J Am Coll Emerg Physicians Open ; 2(4): e12543, 2021 Aug.
Article in English | MEDLINE | ID: covidwho-1366230

ABSTRACT

OBJECTIVE: Our objective was to identify research priorities to understand the impact of COVID-19 on initial emergency medical services (EMS) education. METHODS: We used a modified Delphi method with an expert panel (n = 15) of EMS stakeholders to develop consensus on the research priorities that are most important and feasible to understand the impact of the COVID-19 pandemic on initial EMS education. Data were collected from August 2020 to February 2021 over 5 rounds (3 electronic surveys and 2 live virtual meetings). In Round 1, participants submitted research priorities over 9 specific areas. Responses were thematically analyzed to develop a list of research priorities reviewed in Round 2. In Round 3, participants rated the priorities by importance and feasibility, with a weighted score (2/3*importance+1/3*feasibility) used for preliminary prioritization. In Round 4, participants ranked the priorities. In Round 5, participants provided their agreement or disagreement with the group's consensus of the top 8 research priorities. RESULTS: During Rounds 1 and 2, 135 ideas were submitted by the panel, leading to a preliminary list of 27 research priorities after thematic analysis. The top 4 research priorities identified by the expert panel were prehospital internship access, impact of lack of field and clinical experience, student health and safety, and EMS education program availability and accessibility. Consensus was reached with 10/11 (91%) participants in Round 5 agreeing. CONCLUSIONS: The identified research priorities are an important first step to begin evaluating the EMS educational infrastructure, processes, and outcomes that were affected or threatened through the pandemic.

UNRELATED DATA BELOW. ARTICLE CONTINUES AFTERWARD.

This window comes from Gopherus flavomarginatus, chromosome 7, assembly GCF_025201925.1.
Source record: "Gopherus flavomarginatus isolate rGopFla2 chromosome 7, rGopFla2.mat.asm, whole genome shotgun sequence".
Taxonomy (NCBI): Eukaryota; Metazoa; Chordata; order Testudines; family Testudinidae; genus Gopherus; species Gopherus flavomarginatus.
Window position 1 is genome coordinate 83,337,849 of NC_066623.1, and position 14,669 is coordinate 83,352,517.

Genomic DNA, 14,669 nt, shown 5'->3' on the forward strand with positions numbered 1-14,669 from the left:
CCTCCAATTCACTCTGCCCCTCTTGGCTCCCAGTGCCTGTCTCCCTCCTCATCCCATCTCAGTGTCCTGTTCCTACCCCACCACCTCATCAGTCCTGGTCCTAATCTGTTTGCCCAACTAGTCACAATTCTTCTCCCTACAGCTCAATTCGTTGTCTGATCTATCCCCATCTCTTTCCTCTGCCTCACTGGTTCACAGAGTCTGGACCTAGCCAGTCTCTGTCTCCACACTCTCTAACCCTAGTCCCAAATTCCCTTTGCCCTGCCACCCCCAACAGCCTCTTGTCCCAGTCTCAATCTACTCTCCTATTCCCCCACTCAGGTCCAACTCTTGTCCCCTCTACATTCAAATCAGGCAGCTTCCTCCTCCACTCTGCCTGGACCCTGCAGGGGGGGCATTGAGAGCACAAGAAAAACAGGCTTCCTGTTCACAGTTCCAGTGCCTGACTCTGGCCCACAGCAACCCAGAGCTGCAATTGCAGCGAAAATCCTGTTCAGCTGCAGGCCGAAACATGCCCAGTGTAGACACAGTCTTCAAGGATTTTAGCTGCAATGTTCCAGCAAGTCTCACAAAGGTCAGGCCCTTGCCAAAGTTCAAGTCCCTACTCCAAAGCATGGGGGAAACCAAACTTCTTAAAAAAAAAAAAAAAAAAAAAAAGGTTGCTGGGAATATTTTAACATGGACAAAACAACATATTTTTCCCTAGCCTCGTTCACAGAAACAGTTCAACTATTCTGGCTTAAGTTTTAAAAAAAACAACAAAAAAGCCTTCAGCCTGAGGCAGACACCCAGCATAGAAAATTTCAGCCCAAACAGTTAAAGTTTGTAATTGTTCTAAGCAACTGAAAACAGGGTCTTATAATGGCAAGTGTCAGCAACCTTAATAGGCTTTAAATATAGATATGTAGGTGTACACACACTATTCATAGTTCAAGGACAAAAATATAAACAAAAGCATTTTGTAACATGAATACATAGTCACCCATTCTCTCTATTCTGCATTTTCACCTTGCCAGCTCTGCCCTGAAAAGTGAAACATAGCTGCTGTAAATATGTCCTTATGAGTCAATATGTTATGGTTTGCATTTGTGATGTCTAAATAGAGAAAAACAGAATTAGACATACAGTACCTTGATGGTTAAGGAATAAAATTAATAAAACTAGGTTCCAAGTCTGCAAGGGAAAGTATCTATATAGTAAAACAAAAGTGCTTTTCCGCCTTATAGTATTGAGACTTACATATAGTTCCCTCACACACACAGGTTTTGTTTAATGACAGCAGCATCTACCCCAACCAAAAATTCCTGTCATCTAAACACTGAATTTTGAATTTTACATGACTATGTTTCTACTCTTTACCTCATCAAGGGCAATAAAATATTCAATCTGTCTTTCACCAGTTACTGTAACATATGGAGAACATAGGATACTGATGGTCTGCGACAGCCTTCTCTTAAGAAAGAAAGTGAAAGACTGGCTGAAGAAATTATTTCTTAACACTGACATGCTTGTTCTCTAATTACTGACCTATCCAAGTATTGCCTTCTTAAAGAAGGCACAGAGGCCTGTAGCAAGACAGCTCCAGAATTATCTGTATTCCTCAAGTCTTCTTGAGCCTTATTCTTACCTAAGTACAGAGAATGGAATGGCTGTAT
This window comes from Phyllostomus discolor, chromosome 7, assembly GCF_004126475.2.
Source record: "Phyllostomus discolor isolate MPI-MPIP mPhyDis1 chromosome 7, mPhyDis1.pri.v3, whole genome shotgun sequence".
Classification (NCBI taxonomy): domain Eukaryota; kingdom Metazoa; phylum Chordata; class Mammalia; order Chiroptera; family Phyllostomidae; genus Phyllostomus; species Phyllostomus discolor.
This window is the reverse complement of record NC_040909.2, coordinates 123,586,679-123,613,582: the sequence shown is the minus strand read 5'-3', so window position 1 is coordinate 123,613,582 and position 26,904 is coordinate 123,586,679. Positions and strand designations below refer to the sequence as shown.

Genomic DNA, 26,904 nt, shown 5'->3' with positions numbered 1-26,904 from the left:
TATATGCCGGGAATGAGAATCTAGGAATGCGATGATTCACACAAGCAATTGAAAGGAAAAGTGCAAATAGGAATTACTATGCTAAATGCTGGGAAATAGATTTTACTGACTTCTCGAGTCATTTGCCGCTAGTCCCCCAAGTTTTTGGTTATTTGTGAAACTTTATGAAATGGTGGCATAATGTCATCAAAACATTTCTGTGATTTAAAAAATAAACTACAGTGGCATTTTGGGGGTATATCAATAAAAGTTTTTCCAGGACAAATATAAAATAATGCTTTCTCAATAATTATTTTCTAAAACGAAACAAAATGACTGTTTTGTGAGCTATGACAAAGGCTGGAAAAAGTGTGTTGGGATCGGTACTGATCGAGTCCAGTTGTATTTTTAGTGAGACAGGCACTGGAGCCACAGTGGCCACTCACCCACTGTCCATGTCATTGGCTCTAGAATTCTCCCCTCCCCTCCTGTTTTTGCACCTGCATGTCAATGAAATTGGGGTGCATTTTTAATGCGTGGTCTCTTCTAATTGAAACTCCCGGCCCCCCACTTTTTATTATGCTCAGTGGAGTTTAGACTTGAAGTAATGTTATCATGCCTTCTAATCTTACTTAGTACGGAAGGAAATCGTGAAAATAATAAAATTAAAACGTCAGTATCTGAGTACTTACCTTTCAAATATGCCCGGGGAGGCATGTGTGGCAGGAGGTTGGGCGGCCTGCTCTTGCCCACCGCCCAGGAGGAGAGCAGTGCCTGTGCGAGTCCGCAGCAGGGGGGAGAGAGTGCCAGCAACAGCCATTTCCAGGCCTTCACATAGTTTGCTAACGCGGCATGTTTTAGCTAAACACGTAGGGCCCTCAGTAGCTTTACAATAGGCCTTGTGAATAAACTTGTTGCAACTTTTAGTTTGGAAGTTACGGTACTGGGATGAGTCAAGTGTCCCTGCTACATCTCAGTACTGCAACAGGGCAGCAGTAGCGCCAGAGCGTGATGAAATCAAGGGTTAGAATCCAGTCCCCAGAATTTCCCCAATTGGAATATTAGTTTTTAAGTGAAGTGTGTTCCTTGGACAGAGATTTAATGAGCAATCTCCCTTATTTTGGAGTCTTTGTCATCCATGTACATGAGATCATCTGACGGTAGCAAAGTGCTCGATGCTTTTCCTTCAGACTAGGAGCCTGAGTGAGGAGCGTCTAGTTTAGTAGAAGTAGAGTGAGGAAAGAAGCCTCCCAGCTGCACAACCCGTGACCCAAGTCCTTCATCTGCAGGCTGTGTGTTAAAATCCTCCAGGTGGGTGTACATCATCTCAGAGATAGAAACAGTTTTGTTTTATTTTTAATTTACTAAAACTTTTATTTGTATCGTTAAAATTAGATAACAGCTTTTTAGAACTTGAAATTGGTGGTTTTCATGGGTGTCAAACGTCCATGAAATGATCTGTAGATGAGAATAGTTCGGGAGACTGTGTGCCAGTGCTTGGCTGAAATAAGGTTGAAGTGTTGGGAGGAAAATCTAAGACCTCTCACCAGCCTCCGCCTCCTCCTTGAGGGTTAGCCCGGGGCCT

15.
Prehosp Emerg Care ; 25(6): 777-784, 2021.
Article in English | MEDLINE | ID: covidwho-933786

ABSTRACT